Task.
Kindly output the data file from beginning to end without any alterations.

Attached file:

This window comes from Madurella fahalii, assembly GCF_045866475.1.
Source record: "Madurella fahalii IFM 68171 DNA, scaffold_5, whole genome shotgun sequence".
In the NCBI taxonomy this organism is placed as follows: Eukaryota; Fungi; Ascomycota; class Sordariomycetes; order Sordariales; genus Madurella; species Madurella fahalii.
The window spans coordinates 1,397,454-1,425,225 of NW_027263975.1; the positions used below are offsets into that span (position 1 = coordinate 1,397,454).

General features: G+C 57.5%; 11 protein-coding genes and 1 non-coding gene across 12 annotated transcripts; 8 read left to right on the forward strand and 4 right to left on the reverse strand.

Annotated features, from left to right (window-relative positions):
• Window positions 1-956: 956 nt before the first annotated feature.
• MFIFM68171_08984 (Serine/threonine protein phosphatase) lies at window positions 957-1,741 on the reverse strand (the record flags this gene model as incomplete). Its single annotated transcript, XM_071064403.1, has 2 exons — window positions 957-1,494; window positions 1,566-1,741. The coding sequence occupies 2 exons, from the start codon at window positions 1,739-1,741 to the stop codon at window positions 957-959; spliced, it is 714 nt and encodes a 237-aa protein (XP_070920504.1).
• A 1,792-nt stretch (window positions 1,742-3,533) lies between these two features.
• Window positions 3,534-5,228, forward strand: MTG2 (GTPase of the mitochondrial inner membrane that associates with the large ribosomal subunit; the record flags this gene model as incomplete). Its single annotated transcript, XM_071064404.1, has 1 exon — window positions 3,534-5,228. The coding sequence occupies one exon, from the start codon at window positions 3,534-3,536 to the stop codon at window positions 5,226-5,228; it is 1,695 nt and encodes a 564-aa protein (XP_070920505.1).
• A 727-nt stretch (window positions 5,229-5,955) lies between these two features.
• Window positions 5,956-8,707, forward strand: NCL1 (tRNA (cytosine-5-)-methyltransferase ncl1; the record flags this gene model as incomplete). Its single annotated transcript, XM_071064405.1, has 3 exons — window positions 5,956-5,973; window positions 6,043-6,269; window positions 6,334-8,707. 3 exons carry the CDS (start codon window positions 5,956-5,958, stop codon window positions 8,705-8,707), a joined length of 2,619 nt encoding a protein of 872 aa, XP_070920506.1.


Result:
This window comes from Madurella fahalii, assembly GCF_045866475.1.
Source record: "Madurella fahalii IFM 68171 DNA, scaffold_5, whole genome shotgun sequence".
In the NCBI taxonomy this organism is placed as follows: Eukaryota; Fungi; Ascomycota; class Sordariomycetes; order Sordariales; genus Madurella; species Madurella fahalii.
The window spans coordinates 1,397,454-1,425,225 of NW_027263975.1; the positions used below are offsets into that span (position 1 = coordinate 1,397,454).

General features: G+C 57.5%; 11 protein-coding genes and 1 non-coding gene across 12 annotated transcripts; 8 read left to right on the forward strand and 4 right to left on the reverse strand.

Annotated features, from left to right (window-relative positions):
• Window positions 1-956: 956 nt before the first annotated feature.
• MFIFM68171_08984 (Serine/threonine protein phosphatase) lies at window positions 957-1,741 on the reverse strand (the record flags this gene model as incomplete). Its single annotated transcript, XM_071064403.1, has 2 exons — window positions 957-1,494; window positions 1,566-1,741. The coding sequence occupies 2 exons, from the start codon at window positions 1,739-1,741 to the stop codon at window positions 957-959; spliced, it is 714 nt and encodes a 237-aa protein (XP_070920504.1).
• A 1,792-nt stretch (window positions 1,742-3,533) lies between these two features.
• Window positions 3,534-5,228, forward strand: MTG2 (GTPase of the mitochondrial inner membrane that associates with the large ribosomal subunit; the record flags this gene model as incomplete). Its single annotated transcript, XM_071064404.1, has 1 exon — window positions 3,534-5,228. The coding sequence occupies one exon, from the start codon at window positions 3,534-3,536 to the stop codon at window positions 5,226-5,228; it is 1,695 nt and encodes a 564-aa protein (XP_070920505.1).
• A 727-nt stretch (window positions 5,229-5,955) lies between these two features.
• Window positions 5,956-8,707, forward strand: NCL1 (tRNA (cytosine-5-)-methyltransferase ncl1; the record flags this gene model as incomplete). Its single annotated transcript, XM_071064405.1, has 3 exons — window positions 5,956-5,973; window positions 6,043-6,269; window positions 6,334-8,707. 3 exons carry the CDS (start codon window positions 5,956-5,958, stop codon window positions 8,705-8,707), a joined length of 2,619 nt encoding a protein of 872 aa, XP_070920506.1.